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Revealed: £63m bid to dual Worcester's notorious Carrington Bridge
A £63 million pound bid to finally dual Worcester's notorious Carrington Bridge has been made to the Government, it has emerged.
If successful the cash could resolve south Worcester's traffic problems by 2020, ending years of fury from drivers.
Your Worcester News can reveal how Worcestershire's Local Enterprise Partnership (LEP) has gone cap-in-hand in an attempt to extract the money from a national £2 billion fund for economic growth.
It follows intense talks behind the scenes with leading businesses and councils in recent weeks to create a major investment blueprint for the whole county.
The county council will add £7 million into the pot to create a £70 million kitty, enough to do the job.
Last year Worcestershire County Council revealed a £38 million plan to part-dual the rest of the A4440 Southern Link Road, but not actual the bridge.
Under an existing schedule, depending on getting Government and private sector contributions the part-dualling will finish by 2018.
Since then the council has continuously argued the costs of "finishing the job" by dualling Carrington Bridge are too high to commit to it with county taxpayers money.
But the Government has since dangled a carrot in front of LEPs by asking them to develop their own growth blueprints, known as Strategic Economic Plans, saying they will hand out £2 billion towards the best ideas.
Worcestershire's plan, which was sent to the Government this week, now includes a complete dualling of the entire bridge.
The bridge was built in 1984 and since the 1990s it has caused drivers misery, with many critics saying it is not fit-for-purpose.
A helping hand from the Government would transform the situation, with two lanes running in both directions.
Councillor Simon Geraghty, county council deputy leader and cabinet member for economy, skills and infrastructure, said: "The Carrington Bridge is the last piece in the jigsaw.
"We've had a long-term ambition to get it done, it's a dualling of the whole bridge we are asking for.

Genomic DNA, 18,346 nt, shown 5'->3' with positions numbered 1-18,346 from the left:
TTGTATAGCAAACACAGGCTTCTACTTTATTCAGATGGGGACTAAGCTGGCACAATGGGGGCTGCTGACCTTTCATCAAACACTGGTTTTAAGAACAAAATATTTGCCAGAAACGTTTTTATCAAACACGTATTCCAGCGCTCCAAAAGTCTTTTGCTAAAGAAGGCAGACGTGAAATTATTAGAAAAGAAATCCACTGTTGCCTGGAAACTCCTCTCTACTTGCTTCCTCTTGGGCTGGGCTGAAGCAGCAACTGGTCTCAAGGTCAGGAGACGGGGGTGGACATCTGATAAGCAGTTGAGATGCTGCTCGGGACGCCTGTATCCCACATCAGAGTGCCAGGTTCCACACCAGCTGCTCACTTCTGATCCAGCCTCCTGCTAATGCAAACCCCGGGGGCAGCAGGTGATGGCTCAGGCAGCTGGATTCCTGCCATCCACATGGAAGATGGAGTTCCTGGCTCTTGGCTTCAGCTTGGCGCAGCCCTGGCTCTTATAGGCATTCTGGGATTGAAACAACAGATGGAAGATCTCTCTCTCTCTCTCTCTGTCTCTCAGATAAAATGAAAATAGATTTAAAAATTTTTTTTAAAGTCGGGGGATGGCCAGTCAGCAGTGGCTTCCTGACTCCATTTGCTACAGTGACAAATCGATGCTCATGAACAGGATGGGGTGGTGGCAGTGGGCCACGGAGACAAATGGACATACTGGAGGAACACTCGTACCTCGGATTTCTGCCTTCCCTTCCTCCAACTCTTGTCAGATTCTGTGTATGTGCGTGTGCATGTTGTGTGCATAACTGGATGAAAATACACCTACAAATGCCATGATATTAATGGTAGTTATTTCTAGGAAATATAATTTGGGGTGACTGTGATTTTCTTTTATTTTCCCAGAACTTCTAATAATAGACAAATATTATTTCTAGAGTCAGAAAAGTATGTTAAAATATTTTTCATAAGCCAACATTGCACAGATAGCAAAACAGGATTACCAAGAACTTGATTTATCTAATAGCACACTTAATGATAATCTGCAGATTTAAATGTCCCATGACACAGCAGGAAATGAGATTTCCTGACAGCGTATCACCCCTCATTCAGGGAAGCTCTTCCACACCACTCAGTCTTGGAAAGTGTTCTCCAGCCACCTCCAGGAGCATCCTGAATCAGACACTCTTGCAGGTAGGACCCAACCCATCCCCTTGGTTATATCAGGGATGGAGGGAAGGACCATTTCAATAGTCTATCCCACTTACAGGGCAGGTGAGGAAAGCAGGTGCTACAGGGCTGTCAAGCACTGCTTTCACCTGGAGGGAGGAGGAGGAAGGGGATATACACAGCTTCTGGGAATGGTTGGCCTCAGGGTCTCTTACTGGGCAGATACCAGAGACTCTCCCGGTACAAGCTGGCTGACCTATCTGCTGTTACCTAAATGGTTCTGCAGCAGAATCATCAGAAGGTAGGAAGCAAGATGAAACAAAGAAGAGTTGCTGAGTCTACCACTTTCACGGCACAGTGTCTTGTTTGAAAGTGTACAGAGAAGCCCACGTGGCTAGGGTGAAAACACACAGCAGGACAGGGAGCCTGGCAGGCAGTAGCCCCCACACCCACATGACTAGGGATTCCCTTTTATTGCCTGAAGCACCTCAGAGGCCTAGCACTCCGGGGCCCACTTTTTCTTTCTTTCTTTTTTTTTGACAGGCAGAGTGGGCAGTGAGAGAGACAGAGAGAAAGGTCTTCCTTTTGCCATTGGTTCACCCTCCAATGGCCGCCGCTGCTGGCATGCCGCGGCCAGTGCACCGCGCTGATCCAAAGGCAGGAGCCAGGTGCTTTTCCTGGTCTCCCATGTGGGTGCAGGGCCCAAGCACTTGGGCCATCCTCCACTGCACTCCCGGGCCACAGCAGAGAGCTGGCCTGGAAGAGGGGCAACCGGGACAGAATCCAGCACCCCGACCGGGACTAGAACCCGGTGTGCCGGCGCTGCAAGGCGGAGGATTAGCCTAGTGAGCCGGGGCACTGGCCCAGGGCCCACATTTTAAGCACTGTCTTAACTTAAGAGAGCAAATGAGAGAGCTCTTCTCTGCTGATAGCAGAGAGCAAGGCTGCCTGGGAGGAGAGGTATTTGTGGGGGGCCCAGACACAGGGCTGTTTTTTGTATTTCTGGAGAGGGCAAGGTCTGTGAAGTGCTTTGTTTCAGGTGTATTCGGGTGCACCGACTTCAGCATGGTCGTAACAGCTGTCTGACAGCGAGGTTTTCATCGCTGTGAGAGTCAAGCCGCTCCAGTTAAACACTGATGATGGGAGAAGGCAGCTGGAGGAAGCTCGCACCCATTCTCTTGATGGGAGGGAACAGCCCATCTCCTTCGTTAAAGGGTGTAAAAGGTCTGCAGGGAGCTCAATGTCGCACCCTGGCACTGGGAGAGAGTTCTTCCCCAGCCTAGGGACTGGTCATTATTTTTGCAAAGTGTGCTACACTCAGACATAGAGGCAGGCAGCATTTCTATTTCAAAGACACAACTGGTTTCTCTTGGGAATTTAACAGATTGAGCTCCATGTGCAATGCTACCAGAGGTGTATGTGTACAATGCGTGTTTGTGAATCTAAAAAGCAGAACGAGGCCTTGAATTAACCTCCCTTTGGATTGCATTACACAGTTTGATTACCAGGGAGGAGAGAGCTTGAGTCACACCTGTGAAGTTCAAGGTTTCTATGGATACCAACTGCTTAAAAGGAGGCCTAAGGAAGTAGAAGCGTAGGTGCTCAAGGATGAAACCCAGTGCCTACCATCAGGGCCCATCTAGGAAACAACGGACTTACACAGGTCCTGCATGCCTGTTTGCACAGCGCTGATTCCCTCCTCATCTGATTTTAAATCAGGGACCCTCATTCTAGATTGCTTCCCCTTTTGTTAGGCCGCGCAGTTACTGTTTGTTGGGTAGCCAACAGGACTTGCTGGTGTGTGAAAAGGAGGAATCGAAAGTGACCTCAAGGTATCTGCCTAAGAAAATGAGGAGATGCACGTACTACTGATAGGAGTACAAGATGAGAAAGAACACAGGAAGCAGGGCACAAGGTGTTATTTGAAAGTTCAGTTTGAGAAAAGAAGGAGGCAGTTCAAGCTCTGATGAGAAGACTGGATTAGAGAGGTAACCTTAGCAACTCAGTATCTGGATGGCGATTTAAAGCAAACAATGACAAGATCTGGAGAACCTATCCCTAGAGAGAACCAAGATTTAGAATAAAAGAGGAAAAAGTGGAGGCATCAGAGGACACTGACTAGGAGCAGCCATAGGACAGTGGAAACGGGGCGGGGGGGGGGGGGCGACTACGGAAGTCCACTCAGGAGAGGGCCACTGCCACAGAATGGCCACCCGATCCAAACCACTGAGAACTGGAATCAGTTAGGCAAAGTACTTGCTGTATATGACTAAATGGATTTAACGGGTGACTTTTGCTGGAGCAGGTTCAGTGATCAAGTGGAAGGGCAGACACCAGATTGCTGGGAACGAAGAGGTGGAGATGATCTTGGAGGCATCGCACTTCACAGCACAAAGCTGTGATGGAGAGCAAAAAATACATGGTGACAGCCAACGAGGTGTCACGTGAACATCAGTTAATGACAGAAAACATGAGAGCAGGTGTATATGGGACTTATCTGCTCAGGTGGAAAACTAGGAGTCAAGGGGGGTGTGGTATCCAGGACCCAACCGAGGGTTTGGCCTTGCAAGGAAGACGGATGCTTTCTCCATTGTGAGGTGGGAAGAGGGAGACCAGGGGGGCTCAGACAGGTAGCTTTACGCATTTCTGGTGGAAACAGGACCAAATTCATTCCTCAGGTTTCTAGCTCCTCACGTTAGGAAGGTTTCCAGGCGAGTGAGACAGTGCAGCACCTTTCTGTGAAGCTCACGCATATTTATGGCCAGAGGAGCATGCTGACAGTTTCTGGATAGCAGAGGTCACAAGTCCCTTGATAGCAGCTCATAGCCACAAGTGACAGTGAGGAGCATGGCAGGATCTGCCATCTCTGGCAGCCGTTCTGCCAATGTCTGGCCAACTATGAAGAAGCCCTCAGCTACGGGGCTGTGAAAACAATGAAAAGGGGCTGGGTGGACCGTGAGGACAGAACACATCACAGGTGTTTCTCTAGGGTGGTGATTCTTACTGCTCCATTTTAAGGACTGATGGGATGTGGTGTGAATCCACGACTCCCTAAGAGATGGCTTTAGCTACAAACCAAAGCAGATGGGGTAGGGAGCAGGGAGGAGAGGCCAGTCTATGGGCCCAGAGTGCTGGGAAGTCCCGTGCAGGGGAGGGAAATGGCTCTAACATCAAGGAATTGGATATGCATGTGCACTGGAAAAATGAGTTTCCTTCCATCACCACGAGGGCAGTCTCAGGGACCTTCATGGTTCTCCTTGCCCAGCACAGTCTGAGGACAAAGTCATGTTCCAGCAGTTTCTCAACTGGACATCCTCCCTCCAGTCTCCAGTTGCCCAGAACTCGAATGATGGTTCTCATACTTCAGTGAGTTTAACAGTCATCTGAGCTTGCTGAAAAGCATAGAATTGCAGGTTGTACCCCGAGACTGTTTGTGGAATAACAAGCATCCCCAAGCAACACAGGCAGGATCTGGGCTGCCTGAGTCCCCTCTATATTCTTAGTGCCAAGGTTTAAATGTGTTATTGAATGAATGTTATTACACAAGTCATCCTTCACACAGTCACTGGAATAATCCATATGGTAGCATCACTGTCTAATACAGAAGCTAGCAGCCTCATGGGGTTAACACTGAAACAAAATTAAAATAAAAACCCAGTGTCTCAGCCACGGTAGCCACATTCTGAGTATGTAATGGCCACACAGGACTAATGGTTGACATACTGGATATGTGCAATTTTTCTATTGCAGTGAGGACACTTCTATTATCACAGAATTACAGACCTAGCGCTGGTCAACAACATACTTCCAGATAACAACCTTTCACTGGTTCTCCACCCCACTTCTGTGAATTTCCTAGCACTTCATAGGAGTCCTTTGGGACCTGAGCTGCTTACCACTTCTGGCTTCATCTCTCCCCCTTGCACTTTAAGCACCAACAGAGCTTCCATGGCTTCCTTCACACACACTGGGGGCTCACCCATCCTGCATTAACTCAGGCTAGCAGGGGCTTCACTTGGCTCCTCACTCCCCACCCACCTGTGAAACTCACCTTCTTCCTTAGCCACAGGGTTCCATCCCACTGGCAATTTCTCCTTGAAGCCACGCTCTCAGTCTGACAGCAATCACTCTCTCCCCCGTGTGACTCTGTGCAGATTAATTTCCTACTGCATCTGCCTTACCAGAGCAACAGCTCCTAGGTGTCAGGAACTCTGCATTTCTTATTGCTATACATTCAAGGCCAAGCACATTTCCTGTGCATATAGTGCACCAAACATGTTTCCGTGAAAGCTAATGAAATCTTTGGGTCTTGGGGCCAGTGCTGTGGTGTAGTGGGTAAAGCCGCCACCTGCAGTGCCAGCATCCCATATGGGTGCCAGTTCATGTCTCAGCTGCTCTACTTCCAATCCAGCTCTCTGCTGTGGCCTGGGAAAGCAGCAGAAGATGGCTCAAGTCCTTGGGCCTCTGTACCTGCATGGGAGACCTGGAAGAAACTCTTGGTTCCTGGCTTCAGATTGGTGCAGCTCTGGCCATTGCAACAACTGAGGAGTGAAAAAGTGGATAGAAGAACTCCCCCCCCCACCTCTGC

"We know it's a competitive process but it's clear the serious money will go to those areas which can use the funds to unlock barriers to growth."
As part of the A4440 overhaul on Sunday, April 27 the county council is starting a year-long £8 million scheme on the Ketch roundabout off the A38.
It will lead to the island doubling in size and see a new slip road created for drivers turning left at the roundabout coming from Bath Road.
The entire link is used by around 30,000 cars a day.
The Government is expected to start allocating LEPs some early money from its £2 billion fund by December, at the time of the 2014 autumn statement.
Worcester MP Robin Walker said: "It's exactly what I've been calling for and now its in the plan, it's very useful for me in terms of putting the case to transport ministers, we want that bridge dualled.
"Getting this down as an objective for the whole county is great news."
SO WHAT DOES THE REST OF THE PLAN INCLUDE?
THE full blueprint for how Worcestershire could create 25,000 new jobs has been revealed - in the hope it could result in £250 million of Government funding.
A 180-page dossier for how the county aims to grow over the next 10 years has been published by Worcestershire's Local Enterprise Partnership.
The long-awaited report reveals if successful, another £2.9 billion of economic activity would be generated by the investment.
The Strategic Economic Plan calls for:
- A new pedestrian river crossing in Worcester, running from Gheluvelt Park to Kepax Country Park
- Funds to finally build Worcestershire Parkway, at Norton, including a dedicated Worcester shuttle bus to take city residents to the site
- Improvements to the Cotswold Line so train journeys from Worcester to London take less than two hours by 2016
- An extra £4 million to develop Pershore College, making it a national centre of excellence for rural innovation
- 1,000 more apprenticeships and money to promote Worcester Technology Park, off Junction 6 of the M5
- Another £4 million towards better flood protection, broadband coverage and water supplies
- £14 million towards improving careers services for young people, employment hubs which promote work opportunities, and projects to better link businesses with colleges
- A contribution to the £6 million needed to reconfigure the Junction 6 exit of the M5 in Worcester so it gets less congested at peak times
- 10 per cent of all Government further education spending in Worcestershire to be ring-fenced to specifically improve skills on maths, science, technology and engineering
The plan was submitted to the Government this week just in time for the national deadline.
Peter Pawsey, chairman of the LEP, is also meeting Prime Minister David Cameron in Manchester today (Thursday) to lobby him on it.
Although it is unlikely the county will get everything it is asking for, hopes are high it will get a substantial sum.
He said: "When we came in three years ago we knew we had to raise the profile of Worcester and Worcestershire, and people have now got that message.
"There's a real drive, the place has been woken up and this plan is what Worcestershire needs."
It was put together after input from more than 150 organisations as well as all of Worcestershire's councils and MPs.
The £2 billion fund faces competitive bids from 39 LEPS around the country.
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